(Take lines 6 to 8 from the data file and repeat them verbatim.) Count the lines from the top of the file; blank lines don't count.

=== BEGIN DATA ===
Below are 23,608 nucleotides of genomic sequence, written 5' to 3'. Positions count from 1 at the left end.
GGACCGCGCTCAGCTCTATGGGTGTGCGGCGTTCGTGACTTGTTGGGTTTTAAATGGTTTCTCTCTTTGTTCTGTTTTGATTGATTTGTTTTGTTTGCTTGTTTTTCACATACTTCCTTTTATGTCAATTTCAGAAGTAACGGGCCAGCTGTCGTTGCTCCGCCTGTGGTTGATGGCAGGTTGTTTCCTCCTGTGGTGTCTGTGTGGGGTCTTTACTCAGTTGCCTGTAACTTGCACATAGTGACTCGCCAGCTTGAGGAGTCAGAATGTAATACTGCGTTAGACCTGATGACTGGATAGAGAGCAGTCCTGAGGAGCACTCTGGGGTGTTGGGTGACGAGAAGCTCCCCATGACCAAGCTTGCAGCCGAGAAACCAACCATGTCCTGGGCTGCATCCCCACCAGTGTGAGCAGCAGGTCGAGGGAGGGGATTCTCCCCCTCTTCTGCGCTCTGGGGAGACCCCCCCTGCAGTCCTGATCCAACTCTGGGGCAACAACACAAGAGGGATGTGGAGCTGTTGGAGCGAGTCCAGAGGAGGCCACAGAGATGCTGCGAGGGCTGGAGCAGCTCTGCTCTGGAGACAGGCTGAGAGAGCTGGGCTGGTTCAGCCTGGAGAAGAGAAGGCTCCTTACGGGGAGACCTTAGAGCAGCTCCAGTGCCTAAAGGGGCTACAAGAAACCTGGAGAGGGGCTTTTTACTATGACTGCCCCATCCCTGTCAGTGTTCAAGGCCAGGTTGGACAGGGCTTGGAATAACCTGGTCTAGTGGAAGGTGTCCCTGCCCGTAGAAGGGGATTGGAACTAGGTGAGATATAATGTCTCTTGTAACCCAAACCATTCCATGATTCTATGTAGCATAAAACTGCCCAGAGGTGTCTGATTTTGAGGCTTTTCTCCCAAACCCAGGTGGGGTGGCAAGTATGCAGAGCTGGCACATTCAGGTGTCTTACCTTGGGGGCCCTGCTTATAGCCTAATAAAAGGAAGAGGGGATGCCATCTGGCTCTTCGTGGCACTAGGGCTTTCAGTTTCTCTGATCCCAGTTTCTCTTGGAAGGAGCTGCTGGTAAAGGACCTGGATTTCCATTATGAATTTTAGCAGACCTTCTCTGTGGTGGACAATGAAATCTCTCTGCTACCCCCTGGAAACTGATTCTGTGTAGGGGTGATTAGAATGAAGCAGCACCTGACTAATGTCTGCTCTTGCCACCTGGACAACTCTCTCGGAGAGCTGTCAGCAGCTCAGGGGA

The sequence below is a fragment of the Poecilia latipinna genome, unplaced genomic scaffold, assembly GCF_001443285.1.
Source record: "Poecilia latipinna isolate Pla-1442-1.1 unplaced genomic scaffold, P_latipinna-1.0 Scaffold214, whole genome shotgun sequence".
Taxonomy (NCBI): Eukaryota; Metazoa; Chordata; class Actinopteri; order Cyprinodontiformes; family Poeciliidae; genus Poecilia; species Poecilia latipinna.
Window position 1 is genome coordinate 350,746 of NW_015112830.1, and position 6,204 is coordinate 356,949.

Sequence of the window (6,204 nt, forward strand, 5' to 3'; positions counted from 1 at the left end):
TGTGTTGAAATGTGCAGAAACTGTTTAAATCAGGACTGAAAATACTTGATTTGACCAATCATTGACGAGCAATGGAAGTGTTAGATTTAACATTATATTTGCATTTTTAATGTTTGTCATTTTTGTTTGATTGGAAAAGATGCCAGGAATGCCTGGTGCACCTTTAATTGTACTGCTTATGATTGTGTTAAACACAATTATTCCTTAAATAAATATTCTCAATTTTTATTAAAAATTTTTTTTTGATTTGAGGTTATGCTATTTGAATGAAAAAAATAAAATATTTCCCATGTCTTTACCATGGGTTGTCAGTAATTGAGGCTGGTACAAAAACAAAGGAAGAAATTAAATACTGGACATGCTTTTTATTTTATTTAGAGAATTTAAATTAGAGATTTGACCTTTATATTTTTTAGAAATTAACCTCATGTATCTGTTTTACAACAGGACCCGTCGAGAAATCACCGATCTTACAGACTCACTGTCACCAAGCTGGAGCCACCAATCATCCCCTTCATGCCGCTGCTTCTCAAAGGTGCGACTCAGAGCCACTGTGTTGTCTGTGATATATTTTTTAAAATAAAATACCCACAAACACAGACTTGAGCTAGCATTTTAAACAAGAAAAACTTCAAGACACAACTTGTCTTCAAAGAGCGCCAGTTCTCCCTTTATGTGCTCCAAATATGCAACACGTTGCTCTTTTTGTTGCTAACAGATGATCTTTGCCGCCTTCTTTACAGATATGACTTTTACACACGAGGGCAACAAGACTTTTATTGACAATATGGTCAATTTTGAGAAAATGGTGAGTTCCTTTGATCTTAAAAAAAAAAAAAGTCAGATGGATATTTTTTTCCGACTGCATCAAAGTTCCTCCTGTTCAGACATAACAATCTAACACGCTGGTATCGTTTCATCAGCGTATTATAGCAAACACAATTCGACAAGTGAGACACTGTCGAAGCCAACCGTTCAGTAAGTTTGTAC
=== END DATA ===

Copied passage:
Window position 1 is genome coordinate 350,746 of NW_015112830.1, and position 6,204 is coordinate 356,949.

Sequence of the window (6,204 nt, forward strand, 5' to 3'; positions counted from 1 at the left end):
TGTGTTGAAATGTGCAGAAACTGTTTAAATCAGGACTGAAAATACTTGATTTGACCAATCATTGACGAGCAATGGAAGTGTTAGATTTAACATTATATTTGCATTTTTAATGTTTGTCATTTTTGTTTGATTGGAAAAGATGCCAGGAATGCCTGGTGCACCTTTAATTGTACTGCTTATGATTGTGTTAAACACAATTATTCCTTAAATAAATATTCTCAATTTTTATTAAAAATTTTTTTTTGATTTGAGGTTATGCTATTTGAATGAAAAAAATAAAATATTTCCCATGTCTTTACCATGGGTTGTCAGTAATTGAGGCTGGTACAAAAACAAAGGAAGAAATTAAATACTGGACATGCTTTTTATTTTATTTAGAGAATTTAAATTAGAGATTTGACCTTTATATTTTTTAGAAATTAACCTCATGTATCTGTTTTACAACAGGACCCGTCGAGAAATCACCGATCTTACAGACTCACTGTCACCAAGCTGGAGCCACCAATCATCCCCTTCATGCCGCTGCTTCTCAAAGGTGCGACTCAGAGCCACTGTGTTGTCTGTGATATATTTTTTAAAATAAAATACCCACAAACACAGACTTGAGCTAGCATTTTAAACAAGAAAAACTTCAAGACACAACTTGTCTTCAAAGAGCGCCAGTTCTCCCTTTATGTGCTCCAAATATGCAACACGTTGCTCTTTTTGTTGCTAACAGATGATCTTTGCCGCCTTCTTTACAGATATGACTTTTACACACGAGGGCAACAAGACTTTTATTGACAATATGGTCAATTTTGAGAAAATGGTGAGTTCCTTTGATCTTAAAAAAAAAAAAAGTCAGATGGATATTTTTTTCCGACTGCATCAAAGTTCCTCCTGTTCAGACATAACAATCTAACACGCTGGTATCGTTTCATCAGCGTATTATAGCAAACACAATTCGACAAGTGAGACACTGTCGAAGCCAACCGTTCAGTAAGTTTGTAC